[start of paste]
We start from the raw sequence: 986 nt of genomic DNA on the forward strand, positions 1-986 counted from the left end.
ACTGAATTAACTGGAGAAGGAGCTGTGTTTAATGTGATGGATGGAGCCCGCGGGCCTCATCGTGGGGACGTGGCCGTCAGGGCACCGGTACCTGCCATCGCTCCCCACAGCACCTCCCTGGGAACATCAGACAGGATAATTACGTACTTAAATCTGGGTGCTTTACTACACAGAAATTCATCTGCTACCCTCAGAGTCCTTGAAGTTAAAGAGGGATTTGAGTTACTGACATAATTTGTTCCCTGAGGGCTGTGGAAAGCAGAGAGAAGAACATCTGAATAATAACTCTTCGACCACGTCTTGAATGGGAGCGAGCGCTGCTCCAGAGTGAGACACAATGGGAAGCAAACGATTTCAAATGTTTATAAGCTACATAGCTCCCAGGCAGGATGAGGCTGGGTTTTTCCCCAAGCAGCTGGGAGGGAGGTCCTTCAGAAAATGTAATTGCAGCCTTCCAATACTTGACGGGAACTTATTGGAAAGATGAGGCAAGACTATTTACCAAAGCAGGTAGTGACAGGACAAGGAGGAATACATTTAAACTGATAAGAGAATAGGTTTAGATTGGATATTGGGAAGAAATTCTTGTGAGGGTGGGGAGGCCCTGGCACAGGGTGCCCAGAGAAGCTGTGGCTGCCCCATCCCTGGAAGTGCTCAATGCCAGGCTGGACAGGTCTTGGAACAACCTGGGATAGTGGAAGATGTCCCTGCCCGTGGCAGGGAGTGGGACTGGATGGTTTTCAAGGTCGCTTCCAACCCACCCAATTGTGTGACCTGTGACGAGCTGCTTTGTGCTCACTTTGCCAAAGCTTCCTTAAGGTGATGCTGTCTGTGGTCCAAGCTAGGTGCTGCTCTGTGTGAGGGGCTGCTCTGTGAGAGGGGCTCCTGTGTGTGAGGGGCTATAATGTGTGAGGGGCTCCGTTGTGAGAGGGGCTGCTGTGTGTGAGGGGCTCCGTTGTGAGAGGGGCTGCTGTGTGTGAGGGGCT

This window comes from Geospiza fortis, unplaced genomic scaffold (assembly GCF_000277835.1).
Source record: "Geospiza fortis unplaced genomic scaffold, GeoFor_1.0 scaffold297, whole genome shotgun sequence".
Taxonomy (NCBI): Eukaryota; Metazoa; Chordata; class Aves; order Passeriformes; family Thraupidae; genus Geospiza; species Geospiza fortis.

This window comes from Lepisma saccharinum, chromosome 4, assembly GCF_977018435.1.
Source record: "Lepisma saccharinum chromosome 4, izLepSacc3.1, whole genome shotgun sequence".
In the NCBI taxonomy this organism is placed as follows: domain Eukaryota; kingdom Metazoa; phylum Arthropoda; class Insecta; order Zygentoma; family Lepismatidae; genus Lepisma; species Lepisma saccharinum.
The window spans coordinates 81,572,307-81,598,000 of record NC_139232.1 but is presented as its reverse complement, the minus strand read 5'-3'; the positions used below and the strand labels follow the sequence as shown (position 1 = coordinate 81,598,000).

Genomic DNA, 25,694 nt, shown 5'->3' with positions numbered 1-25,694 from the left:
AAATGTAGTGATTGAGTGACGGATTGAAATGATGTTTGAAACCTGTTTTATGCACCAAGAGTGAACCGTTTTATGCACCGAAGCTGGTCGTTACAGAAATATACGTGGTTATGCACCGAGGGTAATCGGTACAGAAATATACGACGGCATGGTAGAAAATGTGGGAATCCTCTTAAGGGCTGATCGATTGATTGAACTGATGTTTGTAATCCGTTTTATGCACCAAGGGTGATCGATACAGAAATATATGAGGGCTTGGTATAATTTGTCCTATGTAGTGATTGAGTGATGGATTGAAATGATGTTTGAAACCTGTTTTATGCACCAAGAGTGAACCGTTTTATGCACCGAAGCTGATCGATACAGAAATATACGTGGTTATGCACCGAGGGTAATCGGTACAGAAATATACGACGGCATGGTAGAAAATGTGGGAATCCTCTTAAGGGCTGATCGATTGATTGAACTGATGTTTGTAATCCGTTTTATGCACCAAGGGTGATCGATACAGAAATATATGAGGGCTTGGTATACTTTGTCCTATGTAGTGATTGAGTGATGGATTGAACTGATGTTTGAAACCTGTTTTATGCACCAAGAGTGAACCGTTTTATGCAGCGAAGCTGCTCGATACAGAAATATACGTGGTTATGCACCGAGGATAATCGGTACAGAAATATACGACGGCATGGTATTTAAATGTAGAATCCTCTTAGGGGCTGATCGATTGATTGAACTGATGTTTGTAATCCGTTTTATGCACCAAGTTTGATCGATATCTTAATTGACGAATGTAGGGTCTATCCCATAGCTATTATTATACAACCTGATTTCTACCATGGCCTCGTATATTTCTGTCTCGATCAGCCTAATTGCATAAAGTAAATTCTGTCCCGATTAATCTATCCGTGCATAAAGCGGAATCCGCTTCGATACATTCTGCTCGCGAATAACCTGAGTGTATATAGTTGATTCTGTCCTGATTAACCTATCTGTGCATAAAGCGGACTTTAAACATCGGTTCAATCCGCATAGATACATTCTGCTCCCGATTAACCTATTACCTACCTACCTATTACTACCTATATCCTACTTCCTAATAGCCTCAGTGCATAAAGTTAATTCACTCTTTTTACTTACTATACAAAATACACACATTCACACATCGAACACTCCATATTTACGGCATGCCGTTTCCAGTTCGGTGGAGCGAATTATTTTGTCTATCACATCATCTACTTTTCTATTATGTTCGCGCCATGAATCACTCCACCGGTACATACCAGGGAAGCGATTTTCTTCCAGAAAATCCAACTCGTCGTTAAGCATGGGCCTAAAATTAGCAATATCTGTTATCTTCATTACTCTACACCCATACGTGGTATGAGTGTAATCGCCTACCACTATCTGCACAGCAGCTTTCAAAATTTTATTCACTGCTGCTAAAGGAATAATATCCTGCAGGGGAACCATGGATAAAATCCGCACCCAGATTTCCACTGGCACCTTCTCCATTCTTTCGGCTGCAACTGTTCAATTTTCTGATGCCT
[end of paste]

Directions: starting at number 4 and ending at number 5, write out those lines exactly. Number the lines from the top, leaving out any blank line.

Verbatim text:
Source record: "Geospiza fortis unplaced genomic scaffold, GeoFor_1.0 scaffold297, whole genome shotgun sequence".
Taxonomy (NCBI): Eukaryota; Metazoa; Chordata; class Aves; order Passeriformes; family Thraupidae; genus Geospiza; species Geospiza fortis.